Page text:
The irony is that Clifton, a longtime Republican insider, is not a babe-in-the-political-woods and should have known what was taking place during those terrible days when more than two dozen Monmouth County and other officials were arrested in an FBI and U.S. Attorney’s Office corruption sweep. Scooped up in that sweep was the late longtime former Republican Board of Freeholders Director Harry Larrison Jr., charged with taking bribes. It was a shameful period in county history.
And where was Clifton when former Freeholder Amy H. Handlin, now a Republican assemblywoman from the 13th legislative district, became a trailblazer for ethical reform in county government? She fought a brave battle – even going so far as to rightly urge that Larrison’s name be removed from Brookdale Community College’s tainted Larrison Hall campus building. Clifton was silent.
Now he is the major stumbling block, as the county appointed a special Ethics Review Committee that carefully examined existing policies, procedures and an employee manual concluding, “The existing structure is in need of revision.”
To his credit, Democrat Freeholder John D’Amico Jr. urged that the freeholders promptly release the report to the public. Clifton was opposed. He attempted to keep the document under wraps, not wanting to bring up reminders of the old days. How’s that for governmental transparency? But the excuse became an argument over what should be or should not be released from freeholder executive sessions.
Here is the makeup of the bipartisan pro bono ethics review committee: Retired former New Jersey Supreme Court Chief Justice James R. Assail; retired former Superior Court Judge Alexander D. Lehrer; and former Freeholder Director Thomas J. Powers And here is what the committee unanimously recommended to the freeholders: “the adoption of a strong county ethics code and the establishment of a nonpartisan, independent ethics board.”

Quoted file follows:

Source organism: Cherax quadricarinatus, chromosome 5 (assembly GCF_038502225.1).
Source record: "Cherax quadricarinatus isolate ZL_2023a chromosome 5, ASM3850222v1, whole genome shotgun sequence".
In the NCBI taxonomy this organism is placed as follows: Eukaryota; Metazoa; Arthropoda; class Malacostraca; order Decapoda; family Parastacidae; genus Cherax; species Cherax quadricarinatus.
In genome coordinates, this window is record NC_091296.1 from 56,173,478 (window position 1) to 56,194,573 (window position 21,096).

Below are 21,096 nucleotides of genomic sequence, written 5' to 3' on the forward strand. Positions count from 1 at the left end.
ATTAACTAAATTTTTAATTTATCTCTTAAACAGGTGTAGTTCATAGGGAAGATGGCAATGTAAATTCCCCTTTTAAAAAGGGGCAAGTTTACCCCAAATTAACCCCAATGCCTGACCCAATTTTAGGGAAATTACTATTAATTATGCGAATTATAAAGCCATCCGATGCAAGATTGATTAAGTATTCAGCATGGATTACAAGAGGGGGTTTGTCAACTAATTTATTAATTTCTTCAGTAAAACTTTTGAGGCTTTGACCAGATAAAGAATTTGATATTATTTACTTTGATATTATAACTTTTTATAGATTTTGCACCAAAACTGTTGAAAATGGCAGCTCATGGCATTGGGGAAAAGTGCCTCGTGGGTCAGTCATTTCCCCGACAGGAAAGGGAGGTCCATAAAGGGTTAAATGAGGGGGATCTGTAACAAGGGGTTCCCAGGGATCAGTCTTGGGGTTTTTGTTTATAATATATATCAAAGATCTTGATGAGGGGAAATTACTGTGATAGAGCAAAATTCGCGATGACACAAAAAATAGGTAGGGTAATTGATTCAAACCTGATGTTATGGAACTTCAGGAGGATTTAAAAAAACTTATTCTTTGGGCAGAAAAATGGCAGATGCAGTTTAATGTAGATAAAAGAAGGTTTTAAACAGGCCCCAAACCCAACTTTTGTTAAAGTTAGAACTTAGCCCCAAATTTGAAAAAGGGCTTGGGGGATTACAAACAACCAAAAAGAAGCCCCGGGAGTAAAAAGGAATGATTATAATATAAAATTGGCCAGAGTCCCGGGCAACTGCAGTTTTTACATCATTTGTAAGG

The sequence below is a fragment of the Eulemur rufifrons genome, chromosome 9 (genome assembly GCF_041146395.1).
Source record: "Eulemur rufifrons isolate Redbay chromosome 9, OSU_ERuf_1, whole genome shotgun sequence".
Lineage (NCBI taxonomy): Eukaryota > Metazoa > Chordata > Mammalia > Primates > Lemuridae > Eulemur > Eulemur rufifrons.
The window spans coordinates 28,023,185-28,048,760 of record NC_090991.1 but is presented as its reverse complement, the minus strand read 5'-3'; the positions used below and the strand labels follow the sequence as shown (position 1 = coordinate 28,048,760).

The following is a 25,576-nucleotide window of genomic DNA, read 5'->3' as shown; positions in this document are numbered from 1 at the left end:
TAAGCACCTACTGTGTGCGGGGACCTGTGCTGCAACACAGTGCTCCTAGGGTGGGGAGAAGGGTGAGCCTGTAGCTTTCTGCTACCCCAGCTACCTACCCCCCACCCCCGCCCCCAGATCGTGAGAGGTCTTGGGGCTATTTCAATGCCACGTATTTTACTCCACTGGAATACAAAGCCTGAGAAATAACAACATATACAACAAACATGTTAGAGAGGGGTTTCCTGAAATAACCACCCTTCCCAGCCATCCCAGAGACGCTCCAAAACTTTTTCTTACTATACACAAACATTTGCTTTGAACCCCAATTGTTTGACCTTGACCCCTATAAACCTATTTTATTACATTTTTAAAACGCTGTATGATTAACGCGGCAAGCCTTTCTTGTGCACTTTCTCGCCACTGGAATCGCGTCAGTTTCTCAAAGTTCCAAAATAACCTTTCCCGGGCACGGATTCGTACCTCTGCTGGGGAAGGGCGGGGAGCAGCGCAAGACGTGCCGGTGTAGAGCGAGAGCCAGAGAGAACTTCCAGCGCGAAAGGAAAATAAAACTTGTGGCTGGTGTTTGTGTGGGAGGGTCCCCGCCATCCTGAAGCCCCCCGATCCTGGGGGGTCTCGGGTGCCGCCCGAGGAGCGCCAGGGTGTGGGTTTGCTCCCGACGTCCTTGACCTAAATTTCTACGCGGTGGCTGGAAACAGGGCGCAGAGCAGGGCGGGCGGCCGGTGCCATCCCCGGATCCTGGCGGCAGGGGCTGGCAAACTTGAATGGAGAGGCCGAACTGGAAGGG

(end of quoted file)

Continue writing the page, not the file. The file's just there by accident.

The committee did not recommend the establishment of an Office of Inspector General even though recognizing the value of it could bring in the search for an ethics watchdog and higher ethical standards in county government.
Creating an inspector general’s office would be costly and – the way things often have been carried on in Monmouth County – it could lead to another bureaucracy with cronyism and patronage jobs. “But during these challenging economic times it cannot be justified,” the committee stated.
That leaves the ethics board with wide-ranging powers backed up by what should be a no-nonsense code of ethics that would include provisions pertaining to such areas as conflicts of interest, activity that gives the appearance of impropriety, gifts, lobbying of public officials, nepotism, incompatible employment, the procurement process, penalties, ethics education, and financial disclosures.
The ethics board would be able to issue subpoenas, receive complaints, and hold code violation hearings. It could forward information to law enforcement authorities. It would enforce the code and impose or recommend penalties for violations. It would have the teeth to get an ethics job done….